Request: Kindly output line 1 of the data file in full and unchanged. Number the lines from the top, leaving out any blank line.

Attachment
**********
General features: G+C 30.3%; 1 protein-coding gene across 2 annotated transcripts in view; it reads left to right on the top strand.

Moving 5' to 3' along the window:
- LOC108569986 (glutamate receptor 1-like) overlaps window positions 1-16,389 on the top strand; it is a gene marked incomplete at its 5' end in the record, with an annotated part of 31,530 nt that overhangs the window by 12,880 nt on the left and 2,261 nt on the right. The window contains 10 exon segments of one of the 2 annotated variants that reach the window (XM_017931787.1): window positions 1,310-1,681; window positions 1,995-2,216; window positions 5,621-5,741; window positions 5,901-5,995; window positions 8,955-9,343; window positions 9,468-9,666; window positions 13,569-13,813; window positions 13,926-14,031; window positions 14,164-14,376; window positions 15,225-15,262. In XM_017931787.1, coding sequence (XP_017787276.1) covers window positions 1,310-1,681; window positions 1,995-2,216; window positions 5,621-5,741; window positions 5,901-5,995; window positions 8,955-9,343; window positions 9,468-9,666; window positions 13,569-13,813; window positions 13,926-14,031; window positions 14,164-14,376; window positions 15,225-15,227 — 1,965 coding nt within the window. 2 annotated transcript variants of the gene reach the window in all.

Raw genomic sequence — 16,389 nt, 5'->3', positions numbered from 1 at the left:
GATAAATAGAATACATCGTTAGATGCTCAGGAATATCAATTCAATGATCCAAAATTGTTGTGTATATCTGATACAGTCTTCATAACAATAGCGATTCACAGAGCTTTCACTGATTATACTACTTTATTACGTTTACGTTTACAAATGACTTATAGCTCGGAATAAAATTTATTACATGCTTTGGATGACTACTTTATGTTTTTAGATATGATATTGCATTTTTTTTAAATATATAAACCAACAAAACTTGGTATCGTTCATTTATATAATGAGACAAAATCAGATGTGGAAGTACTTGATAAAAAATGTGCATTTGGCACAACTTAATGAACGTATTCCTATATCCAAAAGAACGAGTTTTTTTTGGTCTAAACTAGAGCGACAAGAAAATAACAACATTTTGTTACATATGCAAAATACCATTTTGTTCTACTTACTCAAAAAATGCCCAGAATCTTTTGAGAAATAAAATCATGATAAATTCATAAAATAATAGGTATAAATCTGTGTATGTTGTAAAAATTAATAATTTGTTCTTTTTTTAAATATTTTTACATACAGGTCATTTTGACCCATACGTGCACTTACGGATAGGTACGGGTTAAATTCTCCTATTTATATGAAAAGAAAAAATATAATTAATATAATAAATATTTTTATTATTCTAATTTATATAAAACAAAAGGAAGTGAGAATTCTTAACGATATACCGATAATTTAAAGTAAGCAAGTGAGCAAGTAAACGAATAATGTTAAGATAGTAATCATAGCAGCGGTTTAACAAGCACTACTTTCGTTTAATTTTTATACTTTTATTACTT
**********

General features: G+C 30.3%; 1 protein-coding gene across 2 annotated transcripts in view; it reads left to right on the top strand.